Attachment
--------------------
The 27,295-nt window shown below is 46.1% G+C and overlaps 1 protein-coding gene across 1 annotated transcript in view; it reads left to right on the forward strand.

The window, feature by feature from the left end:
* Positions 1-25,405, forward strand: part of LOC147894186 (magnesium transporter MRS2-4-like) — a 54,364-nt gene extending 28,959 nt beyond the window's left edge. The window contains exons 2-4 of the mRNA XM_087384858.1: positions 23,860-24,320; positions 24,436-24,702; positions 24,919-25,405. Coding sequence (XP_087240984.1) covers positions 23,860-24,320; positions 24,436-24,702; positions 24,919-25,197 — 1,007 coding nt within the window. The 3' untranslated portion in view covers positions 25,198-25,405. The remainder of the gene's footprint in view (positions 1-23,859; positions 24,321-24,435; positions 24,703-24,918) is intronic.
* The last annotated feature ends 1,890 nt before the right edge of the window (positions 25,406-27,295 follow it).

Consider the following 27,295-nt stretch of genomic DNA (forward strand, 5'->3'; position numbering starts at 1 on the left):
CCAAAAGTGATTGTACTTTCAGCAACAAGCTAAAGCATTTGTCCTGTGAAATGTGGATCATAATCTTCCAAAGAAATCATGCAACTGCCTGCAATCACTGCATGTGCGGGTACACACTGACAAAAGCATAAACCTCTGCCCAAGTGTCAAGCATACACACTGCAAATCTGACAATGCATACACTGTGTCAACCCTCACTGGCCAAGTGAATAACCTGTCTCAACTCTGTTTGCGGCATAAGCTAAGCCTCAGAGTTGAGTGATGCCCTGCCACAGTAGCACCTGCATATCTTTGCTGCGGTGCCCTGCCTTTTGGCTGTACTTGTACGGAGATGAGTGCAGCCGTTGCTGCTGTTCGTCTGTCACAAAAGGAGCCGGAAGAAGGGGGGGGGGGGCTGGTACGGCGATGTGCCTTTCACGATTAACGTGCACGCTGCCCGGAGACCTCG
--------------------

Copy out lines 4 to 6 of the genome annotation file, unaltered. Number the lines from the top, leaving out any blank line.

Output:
* The last annotated feature ends 1,890 nt before the right edge of the window (positions 25,406-27,295 follow it).

Consider the following 27,295-nt stretch of genomic DNA (forward strand, 5'->3'; position numbering starts at 1 on the left):
CCAAAAGTGATTGTACTTTCAGCAACAAGCTAAAGCATTTGTCCTGTGAAATGTGGATCATAATCTTCCAAAGAAATCATGCAACTGCCTGCAATCACTGCATGTGCGGGTACACACTGACAAAAGCATAAACCTCTGCCCAAGTGTCAAGCATACACACTGCAAATCTGACAATGCATACACTGTGTCAACCCTCACTGGCCAAGTGAATAACCTGTCTCAACTCTGTTTGCGGCATAAGCTAAGCCTCAGAGTTGAGTGATGCCCTGCCACAGTAGCACCTGCATATCTTTGCTGCGGTGCCCTGCCTTTTGGCTGTACTTGTACGGAGATGAGTGCAGCCGTTGCTGCTGTTCGTCTGTCACAAAAGGAGCCGGAAGAAGGGGGGGGGGGGCTGGTACGGCGATGTGCCTTTCACGATTAACGTGCACGCTGCCCGGAGACCTCG